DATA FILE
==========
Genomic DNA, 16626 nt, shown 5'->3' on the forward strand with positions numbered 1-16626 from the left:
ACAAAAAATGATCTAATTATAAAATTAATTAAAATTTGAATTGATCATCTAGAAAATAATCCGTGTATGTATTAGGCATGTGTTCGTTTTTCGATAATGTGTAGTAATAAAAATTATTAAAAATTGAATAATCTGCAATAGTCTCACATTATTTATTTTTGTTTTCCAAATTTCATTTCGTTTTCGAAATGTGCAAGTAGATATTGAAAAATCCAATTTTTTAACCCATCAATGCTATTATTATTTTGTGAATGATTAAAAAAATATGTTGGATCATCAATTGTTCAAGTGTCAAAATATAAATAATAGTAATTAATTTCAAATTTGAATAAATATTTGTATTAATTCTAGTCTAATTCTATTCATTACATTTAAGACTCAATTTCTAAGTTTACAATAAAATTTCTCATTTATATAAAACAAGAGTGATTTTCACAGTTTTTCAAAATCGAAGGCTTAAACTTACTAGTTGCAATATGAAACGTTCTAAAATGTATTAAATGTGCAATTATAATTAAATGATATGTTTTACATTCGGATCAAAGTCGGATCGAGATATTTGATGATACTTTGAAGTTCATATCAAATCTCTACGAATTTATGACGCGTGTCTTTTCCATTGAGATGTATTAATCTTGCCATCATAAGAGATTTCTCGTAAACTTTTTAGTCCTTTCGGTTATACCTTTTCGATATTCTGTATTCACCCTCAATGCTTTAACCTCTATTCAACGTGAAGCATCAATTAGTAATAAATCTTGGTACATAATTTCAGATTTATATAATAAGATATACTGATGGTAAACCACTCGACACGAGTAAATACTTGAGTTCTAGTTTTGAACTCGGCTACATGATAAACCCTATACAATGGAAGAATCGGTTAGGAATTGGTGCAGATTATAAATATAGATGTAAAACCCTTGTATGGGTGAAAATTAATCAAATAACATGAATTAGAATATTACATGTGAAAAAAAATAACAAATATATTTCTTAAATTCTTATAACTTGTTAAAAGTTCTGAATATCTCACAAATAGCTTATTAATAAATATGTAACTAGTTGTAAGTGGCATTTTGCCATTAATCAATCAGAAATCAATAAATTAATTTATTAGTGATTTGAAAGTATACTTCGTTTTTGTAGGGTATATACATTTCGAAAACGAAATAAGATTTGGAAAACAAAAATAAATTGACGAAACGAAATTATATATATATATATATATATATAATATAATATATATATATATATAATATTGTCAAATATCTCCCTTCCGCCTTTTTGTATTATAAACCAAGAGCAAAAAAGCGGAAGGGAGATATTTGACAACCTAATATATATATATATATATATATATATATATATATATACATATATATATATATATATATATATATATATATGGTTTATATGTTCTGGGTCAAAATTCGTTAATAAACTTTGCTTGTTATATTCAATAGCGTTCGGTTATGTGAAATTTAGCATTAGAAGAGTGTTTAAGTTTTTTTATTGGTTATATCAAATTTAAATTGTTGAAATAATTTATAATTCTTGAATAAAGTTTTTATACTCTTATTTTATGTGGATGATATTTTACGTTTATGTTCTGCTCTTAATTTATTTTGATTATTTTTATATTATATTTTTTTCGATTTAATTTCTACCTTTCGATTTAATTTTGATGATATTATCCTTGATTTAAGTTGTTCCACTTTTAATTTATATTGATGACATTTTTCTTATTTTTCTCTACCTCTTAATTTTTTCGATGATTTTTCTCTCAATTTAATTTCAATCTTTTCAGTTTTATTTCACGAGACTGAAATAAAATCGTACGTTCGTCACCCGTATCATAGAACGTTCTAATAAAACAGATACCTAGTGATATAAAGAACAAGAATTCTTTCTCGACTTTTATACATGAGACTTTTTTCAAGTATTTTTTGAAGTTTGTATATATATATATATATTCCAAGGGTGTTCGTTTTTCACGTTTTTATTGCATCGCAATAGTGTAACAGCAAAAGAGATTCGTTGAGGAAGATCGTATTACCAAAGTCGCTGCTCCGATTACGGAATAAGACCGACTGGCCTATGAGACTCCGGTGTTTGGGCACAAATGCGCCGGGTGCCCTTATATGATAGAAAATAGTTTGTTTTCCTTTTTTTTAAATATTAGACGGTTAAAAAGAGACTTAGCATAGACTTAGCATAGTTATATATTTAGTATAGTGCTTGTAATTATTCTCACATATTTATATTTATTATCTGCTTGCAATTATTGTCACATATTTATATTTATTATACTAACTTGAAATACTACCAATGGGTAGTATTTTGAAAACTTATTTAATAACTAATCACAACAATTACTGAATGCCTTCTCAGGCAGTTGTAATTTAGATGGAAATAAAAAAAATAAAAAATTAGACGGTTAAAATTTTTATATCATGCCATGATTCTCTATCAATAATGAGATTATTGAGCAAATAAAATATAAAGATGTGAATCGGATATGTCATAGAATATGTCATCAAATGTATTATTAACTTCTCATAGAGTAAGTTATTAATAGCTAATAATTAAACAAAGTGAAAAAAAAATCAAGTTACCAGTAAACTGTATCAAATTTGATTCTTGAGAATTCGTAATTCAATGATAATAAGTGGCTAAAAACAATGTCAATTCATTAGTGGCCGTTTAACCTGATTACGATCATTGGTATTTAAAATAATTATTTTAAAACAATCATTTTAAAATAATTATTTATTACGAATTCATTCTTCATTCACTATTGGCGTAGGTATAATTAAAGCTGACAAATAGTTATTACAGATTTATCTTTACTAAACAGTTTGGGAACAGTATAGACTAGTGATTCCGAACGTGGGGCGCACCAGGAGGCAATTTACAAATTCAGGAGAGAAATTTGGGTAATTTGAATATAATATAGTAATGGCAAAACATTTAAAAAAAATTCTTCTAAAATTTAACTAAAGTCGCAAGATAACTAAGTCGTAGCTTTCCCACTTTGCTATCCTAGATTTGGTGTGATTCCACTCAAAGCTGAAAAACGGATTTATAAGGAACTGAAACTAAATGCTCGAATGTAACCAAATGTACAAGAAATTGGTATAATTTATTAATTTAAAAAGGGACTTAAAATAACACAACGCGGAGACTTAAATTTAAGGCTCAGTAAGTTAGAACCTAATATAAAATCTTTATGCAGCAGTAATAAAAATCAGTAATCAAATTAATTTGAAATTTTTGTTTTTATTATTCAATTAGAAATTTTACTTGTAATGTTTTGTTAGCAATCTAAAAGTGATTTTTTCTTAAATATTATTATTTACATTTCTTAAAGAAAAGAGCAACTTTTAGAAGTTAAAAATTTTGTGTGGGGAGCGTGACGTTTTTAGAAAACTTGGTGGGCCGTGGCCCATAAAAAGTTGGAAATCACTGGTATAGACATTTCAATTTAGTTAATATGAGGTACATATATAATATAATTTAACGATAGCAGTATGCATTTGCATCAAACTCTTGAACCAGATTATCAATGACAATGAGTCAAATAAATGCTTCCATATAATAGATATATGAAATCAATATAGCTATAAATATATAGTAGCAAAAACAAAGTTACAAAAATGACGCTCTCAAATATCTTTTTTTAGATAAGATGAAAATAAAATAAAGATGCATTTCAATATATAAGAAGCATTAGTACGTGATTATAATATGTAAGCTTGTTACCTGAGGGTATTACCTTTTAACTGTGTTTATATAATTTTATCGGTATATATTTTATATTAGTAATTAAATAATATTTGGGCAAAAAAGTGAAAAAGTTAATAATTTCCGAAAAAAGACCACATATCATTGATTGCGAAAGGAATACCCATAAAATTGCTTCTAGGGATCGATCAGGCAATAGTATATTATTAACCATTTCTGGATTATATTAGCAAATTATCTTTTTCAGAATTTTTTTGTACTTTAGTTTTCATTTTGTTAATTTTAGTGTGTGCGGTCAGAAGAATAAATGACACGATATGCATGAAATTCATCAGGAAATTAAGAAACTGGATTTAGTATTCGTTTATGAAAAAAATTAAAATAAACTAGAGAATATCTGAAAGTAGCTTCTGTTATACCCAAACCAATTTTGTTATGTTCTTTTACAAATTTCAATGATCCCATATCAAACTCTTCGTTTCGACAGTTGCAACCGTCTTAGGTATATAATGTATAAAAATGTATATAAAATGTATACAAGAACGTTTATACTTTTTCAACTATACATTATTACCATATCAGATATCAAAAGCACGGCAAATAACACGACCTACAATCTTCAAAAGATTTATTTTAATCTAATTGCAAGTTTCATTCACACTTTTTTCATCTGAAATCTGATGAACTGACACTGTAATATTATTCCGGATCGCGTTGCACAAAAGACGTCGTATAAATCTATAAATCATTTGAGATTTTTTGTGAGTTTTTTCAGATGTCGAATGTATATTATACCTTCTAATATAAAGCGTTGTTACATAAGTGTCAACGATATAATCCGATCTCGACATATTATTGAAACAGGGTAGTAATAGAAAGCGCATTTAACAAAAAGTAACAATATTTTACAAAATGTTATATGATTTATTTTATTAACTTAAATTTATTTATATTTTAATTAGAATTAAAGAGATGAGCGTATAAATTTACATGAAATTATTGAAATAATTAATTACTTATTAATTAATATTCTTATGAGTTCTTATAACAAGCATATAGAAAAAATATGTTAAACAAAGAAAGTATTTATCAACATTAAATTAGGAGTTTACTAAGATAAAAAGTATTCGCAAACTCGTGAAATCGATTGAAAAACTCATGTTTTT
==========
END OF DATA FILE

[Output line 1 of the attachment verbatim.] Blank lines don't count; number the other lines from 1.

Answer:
Genomic DNA, 16626 nt, shown 5'->3' on the forward strand with positions numbered 1-16626 from the left: